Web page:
Objective: To document the inclusion of key medicines for children in
national essential medicines lists (EMLs) and standard treatment guidelines, and
to assess the availability and cost of these medicines in 14 countries in
Methods: Surveys were conducted in 12 public and private sector medicine outlets
in each country’s capital city. Data were collected on medicine availability on
the survey day and on the cost to the patient of the lowest priced medicine in
Findings: The proportion of survey medicines in national EMLs ranged from 50% to
90%. In only three countries were more than 50% of such medicines available from
central medical stores (range: 15–75%). Availability in nongovernmental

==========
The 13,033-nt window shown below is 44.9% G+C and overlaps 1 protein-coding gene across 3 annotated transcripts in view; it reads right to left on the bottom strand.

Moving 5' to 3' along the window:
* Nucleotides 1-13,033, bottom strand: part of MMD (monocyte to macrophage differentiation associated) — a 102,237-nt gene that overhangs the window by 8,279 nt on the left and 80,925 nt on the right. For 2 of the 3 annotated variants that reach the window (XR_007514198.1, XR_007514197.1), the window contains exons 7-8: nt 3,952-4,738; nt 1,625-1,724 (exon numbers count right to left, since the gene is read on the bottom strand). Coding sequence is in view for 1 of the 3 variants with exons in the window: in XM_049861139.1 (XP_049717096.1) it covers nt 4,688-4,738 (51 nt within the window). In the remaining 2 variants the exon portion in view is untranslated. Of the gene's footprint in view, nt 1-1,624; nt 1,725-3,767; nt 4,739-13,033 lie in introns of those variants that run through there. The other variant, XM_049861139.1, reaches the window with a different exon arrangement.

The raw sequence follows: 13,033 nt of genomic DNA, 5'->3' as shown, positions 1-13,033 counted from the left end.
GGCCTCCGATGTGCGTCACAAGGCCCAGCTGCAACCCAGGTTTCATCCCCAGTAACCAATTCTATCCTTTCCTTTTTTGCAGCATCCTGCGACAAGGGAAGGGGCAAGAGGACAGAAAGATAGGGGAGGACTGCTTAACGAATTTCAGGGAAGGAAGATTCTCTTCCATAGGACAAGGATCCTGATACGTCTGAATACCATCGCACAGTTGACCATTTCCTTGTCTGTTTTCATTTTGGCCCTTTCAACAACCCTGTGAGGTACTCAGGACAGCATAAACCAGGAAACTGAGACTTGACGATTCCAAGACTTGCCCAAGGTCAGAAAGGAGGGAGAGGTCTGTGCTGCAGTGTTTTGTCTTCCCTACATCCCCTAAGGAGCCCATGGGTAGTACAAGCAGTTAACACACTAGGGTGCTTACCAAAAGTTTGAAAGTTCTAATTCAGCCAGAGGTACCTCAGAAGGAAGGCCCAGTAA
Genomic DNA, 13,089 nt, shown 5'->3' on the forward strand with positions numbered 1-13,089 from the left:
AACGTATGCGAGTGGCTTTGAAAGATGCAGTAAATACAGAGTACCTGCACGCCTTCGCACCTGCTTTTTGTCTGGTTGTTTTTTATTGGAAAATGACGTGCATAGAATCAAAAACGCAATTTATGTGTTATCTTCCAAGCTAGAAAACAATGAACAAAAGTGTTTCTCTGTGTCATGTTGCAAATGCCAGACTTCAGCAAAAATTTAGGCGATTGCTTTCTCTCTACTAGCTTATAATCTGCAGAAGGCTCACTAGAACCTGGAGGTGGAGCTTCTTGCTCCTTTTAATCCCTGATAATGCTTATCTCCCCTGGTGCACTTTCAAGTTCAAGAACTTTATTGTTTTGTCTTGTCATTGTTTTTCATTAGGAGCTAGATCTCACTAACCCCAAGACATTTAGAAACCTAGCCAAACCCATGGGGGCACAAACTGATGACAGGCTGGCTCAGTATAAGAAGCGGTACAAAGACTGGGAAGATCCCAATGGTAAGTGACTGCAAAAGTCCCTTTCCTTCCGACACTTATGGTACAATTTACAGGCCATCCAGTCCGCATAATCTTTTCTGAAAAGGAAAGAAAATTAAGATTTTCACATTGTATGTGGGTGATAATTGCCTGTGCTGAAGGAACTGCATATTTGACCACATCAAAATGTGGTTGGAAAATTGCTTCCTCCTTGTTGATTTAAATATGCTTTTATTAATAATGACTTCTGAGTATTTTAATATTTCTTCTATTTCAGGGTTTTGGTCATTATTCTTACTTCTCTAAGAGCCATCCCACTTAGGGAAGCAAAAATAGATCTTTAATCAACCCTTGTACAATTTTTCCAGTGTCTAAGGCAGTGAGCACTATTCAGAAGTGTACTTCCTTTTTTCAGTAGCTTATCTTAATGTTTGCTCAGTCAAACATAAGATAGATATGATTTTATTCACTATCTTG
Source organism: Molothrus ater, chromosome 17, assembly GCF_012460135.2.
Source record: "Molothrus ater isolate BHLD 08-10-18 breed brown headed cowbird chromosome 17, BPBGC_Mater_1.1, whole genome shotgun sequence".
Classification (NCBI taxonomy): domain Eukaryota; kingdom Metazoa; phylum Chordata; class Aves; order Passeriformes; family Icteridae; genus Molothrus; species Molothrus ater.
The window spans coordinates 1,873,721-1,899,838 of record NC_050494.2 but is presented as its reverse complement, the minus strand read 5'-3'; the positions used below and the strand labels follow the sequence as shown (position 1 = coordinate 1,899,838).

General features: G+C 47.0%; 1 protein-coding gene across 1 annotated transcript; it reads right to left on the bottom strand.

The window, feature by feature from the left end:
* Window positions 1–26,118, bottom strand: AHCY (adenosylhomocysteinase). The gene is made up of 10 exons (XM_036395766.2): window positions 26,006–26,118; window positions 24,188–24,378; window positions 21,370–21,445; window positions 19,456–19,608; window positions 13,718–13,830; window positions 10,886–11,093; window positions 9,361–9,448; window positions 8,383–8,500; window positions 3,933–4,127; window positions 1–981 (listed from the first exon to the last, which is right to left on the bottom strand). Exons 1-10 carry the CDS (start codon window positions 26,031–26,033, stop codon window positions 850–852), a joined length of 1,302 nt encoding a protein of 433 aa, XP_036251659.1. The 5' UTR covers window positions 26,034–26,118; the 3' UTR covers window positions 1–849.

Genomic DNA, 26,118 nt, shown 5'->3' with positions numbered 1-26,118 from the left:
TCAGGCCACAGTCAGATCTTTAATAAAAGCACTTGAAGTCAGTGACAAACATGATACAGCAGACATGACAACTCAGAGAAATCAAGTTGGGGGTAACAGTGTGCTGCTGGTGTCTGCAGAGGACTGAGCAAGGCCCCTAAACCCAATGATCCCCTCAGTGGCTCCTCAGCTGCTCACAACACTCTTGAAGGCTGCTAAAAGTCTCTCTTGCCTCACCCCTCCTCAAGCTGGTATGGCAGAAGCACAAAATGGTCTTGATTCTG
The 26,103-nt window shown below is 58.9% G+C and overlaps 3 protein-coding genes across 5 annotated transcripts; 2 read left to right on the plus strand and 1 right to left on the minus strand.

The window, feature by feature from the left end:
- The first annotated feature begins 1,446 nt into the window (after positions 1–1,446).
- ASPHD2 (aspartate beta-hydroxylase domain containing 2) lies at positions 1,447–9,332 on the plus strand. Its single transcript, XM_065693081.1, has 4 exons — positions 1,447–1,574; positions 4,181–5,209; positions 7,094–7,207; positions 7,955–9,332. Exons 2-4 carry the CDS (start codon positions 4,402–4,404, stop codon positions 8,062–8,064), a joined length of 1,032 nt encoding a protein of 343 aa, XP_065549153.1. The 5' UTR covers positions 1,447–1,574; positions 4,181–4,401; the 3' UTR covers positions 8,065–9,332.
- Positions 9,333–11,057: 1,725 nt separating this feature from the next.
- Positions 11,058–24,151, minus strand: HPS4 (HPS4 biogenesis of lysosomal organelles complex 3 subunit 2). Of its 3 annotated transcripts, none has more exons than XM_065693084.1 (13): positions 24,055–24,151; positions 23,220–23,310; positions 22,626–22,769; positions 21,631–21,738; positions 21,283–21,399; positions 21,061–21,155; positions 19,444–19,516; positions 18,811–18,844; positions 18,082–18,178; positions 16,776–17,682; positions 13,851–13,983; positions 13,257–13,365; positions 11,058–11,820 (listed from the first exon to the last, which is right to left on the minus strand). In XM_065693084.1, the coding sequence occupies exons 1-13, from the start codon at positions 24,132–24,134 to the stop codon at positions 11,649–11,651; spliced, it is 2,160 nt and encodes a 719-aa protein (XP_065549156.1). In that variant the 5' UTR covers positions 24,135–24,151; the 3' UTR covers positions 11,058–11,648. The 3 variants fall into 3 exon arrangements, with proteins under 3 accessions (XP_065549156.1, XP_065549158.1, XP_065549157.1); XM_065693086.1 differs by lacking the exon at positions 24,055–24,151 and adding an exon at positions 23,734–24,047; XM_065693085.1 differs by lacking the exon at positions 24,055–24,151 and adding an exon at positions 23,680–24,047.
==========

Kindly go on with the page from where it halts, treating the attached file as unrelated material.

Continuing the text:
organization stores was not consistently better (range: 10–65%) but tended to be
higher in teaching hospitals, although the range was similar (15–70%). District
hospitals (range: 10–80%) had slightly better availability than teaching
hospitals, while primary health care clinics generally had poorer availability
(range: 18–48%). Retail or private pharmacies tended to have more survey
medicines available (range: 38–62%). There was considerable variability in
prices, which tended to be higher in retail pharmacies.
Conclusion: The availability of key essential medicines for children was poor.
Better understanding of the supply systems in the countries studied and of the
pattern of demand for medicines is needed before improvements can be made.
Medicines must be available, affordable and acceptable to patients. Substantial
progress towards Millennium Development Goals will not occur without a major
effort to improve access to medicines for children.